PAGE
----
We start with a typical mathematical graph on two axes. The horizontal axis is anatomical sex - biological males are above the axis, and biological females below. The vertical axis is gender - to the left is masculine gender traits, and to the right is feminine gender traits.

The statistical norm - cis-gendered individuals - are masculine males and feminine females, which exist in the upper left and bottom right quadrants of the graph, respectively.

The central area along the vertical (gender) axis, where masculine and feminine traits meet, is the androgynous zone.

We can perceive of individuals crossing the gender axis to exhibit gender cues that do not align with their sex. We call these trans-gendered individuals.

Trans-sexuality, then, is the phenomenon by which a trans-gendered individual changes their sex (crossing the sex axis). You can see by the way the sections are lined up, that when a trans-gendered individual changes their sex (but maintains the same gender), they become cis-gendered (their sex now matches their gender). They may still differ from non-transsexuals in that they have undergone a sex change - we can indicate that by labeling the default (those that have not changed their sex) cis-sexual. This graph does not really have a way to show that - we would, perhaps, need a third axis to indicate the passage of time. Cis-individuals would not do a lot of moving around, while trans-individuals would. We could also, then, depict bigendered and gender fluid individuals by showing their movement across the gender axis.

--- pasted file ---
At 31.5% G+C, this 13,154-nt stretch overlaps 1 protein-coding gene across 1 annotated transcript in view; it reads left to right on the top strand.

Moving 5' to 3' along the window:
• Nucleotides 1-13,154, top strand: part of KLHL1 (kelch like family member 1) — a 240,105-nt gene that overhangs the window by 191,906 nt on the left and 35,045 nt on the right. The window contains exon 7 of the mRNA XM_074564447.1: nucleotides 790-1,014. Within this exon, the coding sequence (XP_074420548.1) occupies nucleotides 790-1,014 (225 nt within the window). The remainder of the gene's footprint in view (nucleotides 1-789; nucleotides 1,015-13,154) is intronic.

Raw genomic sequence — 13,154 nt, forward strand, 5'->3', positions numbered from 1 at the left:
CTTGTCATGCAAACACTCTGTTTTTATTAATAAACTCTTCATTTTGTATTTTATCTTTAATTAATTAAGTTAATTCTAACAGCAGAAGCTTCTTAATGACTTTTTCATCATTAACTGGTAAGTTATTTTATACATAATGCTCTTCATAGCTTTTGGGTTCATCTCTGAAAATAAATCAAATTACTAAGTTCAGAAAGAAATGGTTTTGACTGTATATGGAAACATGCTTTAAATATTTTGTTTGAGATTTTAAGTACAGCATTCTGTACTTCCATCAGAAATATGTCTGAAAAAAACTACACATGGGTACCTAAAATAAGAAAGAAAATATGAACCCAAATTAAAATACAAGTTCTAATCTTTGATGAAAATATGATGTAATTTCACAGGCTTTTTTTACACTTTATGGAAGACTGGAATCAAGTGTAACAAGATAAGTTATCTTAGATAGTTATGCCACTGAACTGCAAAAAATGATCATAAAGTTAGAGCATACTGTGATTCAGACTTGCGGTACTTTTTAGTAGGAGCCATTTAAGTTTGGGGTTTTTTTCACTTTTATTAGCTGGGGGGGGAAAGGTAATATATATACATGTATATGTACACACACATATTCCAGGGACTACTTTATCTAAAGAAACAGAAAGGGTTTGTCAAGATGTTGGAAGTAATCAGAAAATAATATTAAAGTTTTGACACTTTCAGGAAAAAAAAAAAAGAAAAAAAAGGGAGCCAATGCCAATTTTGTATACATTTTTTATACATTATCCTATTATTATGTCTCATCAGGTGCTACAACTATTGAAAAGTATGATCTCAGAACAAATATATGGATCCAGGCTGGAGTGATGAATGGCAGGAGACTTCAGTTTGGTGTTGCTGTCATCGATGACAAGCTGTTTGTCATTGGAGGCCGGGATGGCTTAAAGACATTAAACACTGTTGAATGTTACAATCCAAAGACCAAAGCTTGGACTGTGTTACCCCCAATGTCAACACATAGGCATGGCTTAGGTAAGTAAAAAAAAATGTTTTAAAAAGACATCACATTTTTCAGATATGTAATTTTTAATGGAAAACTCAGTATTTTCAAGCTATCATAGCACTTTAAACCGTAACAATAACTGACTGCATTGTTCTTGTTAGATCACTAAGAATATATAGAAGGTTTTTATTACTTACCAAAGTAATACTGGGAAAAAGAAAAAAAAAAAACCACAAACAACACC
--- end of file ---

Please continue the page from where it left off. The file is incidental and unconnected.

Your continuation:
I like this conception, because it makes sense to me, and it creates much-needed symmetry between the way we talk about sex and gender, and using those same terms as suffixes in conjunction with "cis-" and "trans-". It also preserves the mainstream goal of trans-gendered individuals to align their sex and gender, in a sense becoming "normal". At the same time, however, I've come to this understanding because I want to make room for those trans-gendered individuals (like myself) who do not fit the stereotype - born into the wrong body, suffering body dysphoria - and, welcoming the transgender identity, do not wish to one day become aligned (essentially no longer being transgender - as if that were the problem to start with, and not society's expectations that the two sexes should behave in particular ways), but delight in flouting society's conventions and expectations, with an eye to encouraging an even more diverse and tolerant world, where people are free to express themselves in unconventional ways, without fear of unwarranted harassment or discrimination.